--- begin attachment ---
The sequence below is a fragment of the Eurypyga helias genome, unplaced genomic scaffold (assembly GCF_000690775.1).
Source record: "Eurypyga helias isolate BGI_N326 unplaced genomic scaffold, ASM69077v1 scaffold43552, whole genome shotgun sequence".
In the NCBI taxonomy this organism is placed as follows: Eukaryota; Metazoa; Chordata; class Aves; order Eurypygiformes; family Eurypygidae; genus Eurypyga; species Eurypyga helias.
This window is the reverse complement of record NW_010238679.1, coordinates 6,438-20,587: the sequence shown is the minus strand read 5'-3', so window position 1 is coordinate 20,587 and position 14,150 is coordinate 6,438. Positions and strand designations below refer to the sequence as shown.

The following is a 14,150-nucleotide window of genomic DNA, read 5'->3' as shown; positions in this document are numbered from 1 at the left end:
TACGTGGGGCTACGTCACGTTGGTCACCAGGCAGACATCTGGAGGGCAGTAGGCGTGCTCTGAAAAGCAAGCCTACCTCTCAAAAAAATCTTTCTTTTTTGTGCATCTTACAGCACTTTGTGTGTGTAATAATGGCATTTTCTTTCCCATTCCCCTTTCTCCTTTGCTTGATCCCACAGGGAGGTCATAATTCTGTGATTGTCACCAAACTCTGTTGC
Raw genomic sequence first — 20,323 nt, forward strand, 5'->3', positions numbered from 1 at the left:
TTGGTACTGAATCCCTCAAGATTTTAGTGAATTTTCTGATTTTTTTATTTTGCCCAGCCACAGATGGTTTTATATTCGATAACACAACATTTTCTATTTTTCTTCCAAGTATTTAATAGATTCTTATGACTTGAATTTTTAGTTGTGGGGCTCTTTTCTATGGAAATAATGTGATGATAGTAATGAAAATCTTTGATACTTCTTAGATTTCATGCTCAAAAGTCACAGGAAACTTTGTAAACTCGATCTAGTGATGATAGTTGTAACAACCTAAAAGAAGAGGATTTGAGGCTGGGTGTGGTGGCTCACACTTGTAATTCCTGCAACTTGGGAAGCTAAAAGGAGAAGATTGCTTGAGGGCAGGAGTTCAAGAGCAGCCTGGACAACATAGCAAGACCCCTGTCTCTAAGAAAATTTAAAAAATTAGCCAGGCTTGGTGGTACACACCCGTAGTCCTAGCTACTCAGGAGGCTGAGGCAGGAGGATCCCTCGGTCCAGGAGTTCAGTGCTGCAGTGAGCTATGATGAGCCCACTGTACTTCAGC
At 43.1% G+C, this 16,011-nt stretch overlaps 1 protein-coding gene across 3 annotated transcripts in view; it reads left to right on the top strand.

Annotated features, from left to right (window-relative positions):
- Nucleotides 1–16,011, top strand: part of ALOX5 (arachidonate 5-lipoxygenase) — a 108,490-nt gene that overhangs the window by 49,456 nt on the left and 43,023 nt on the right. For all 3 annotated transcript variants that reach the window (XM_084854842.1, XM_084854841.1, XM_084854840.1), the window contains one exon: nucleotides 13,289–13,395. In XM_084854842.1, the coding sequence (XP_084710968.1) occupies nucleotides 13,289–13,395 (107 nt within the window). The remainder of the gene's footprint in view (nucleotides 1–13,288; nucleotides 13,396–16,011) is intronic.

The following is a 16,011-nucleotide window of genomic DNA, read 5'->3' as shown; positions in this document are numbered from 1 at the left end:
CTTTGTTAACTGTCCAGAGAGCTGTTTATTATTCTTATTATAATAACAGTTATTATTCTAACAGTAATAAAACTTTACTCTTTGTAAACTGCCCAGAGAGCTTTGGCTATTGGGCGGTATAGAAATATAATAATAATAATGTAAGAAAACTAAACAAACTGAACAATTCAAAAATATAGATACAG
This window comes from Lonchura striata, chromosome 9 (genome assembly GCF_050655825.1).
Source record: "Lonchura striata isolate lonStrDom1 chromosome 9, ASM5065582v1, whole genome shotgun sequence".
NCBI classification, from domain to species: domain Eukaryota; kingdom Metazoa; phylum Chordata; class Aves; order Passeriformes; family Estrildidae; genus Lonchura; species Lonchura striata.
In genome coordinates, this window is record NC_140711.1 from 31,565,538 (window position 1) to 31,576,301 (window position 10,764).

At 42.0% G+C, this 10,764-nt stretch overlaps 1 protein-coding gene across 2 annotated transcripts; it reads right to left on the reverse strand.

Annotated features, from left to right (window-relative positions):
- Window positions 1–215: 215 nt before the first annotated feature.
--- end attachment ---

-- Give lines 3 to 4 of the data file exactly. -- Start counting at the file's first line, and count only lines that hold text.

In the NCBI taxonomy this organism is placed as follows: Eukaryota; Metazoa; Chordata; class Aves; order Eurypygiformes; family Eurypygidae; genus Eurypyga; species Eurypyga helias.
This window is the reverse complement of record NW_010238679.1, coordinates 6,438-20,587: the sequence shown is the minus strand read 5'-3', so window position 1 is coordinate 20,587 and position 14,150 is coordinate 6,438. Positions and strand designations below refer to the sequence as shown.